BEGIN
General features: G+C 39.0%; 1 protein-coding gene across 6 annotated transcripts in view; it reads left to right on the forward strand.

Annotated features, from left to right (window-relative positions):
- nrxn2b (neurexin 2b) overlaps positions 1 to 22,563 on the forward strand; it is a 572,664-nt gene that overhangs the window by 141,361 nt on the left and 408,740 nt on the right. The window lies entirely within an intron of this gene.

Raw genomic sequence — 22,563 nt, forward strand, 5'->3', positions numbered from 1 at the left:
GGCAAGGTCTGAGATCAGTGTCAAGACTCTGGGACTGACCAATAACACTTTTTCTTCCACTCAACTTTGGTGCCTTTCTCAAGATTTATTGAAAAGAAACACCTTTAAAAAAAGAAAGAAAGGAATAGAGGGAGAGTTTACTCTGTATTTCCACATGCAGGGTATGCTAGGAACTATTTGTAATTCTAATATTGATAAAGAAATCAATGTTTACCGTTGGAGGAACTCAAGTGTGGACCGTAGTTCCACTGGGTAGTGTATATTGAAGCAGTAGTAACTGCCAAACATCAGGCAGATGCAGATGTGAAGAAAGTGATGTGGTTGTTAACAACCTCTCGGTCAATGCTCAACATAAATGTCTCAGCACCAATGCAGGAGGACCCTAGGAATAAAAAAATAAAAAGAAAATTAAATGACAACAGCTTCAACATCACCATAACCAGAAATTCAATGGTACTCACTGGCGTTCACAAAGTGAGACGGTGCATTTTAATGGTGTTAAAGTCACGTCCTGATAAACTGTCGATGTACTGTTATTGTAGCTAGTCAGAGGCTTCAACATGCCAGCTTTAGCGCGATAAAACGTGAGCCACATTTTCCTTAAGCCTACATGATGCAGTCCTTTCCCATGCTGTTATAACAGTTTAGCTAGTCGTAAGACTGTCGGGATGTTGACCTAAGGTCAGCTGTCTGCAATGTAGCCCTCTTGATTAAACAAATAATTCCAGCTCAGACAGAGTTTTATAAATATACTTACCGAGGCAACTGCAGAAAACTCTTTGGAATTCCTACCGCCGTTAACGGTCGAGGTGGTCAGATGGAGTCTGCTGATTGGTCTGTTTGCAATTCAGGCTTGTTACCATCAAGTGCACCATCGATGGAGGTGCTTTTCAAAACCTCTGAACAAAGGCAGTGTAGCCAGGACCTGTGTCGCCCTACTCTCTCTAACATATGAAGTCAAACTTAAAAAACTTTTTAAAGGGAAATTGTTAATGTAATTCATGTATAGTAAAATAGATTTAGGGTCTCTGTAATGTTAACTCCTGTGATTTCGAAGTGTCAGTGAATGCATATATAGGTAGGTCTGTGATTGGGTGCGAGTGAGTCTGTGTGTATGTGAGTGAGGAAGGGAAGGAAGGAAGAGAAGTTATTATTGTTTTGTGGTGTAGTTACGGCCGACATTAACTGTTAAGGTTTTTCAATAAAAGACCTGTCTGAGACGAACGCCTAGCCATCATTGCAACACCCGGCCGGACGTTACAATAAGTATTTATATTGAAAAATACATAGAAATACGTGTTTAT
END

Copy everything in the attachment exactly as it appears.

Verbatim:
General features: G+C 39.0%; 1 protein-coding gene across 6 annotated transcripts in view; it reads left to right on the forward strand.

Annotated features, from left to right (window-relative positions):
- nrxn2b (neurexin 2b) overlaps positions 1 to 22,563 on the forward strand; it is a 572,664-nt gene that overhangs the window by 141,361 nt on the left and 408,740 nt on the right. The window lies entirely within an intron of this gene.

Raw genomic sequence — 22,563 nt, forward strand, 5'->3', positions numbered from 1 at the left:
GGCAAGGTCTGAGATCAGTGTCAAGACTCTGGGACTGACCAATAACACTTTTTCTTCCACTCAACTTTGGTGCCTTTCTCAAGATTTATTGAAAAGAAACACCTTTAAAAAAAGAAAGAAAGGAATAGAGGGAGAGTTTACTCTGTATTTCCACATGCAGGGTATGCTAGGAACTATTTGTAATTCTAATATTGATAAAGAAATCAATGTTTACCGTTGGAGGAACTCAAGTGTGGACCGTAGTTCCACTGGGTAGTGTATATTGAAGCAGTAGTAACTGCCAAACATCAGGCAGATGCAGATGTGAAGAAAGTGATGTGGTTGTTAACAACCTCTCGGTCAATGCTCAACATAAATGTCTCAGCACCAATGCAGGAGGACCCTAGGAATAAAAAAATAAAAAGAAAATTAAATGACAACAGCTTCAACATCACCATAACCAGAAATTCAATGGTACTCACTGGCGTTCACAAAGTGAGACGGTGCATTTTAATGGTGTTAAAGTCACGTCCTGATAAACTGTCGATGTACTGTTATTGTAGCTAGTCAGAGGCTTCAACATGCCAGCTTTAGCGCGATAAAACGTGAGCCACATTTTCCTTAAGCCTACATGATGCAGTCCTTTCCCATGCTGTTATAACAGTTTAGCTAGTCGTAAGACTGTCGGGATGTTGACCTAAGGTCAGCTGTCTGCAATGTAGCCCTCTTGATTAAACAAATAATTCCAGCTCAGACAGAGTTTTATAAATATACTTACCGAGGCAACTGCAGAAAACTCTTTGGAATTCCTACCGCCGTTAACGGTCGAGGTGGTCAGATGGAGTCTGCTGATTGGTCTGTTTGCAATTCAGGCTTGTTACCATCAAGTGCACCATCGATGGAGGTGCTTTTCAAAACCTCTGAACAAAGGCAGTGTAGCCAGGACCTGTGTCGCCCTACTCTCTCTAACATATGAAGTCAAACTTAAAAAACTTTTTAAAGGGAAATTGTTAATGTAATTCATGTATAGTAAAATAGATTTAGGGTCTCTGTAATGTTAACTCCTGTGATTTCGAAGTGTCAGTGAATGCATATATAGGTAGGTCTGTGATTGGGTGCGAGTGAGTCTGTGTGTATGTGAGTGAGGAAGGGAAGGAAGGAAGAGAAGTTATTATTGTTTTGTGGTGTAGTTACGGCCGACATTAACTGTTAAGGTTTTTCAATAAAAGACCTGTCTGAGACGAACGCCTAGCCATCATTGCAACACCCGGCCGGACGTTACAATAAGTATTTATATTGAAAAATACATAGAAATACGTGTTTAT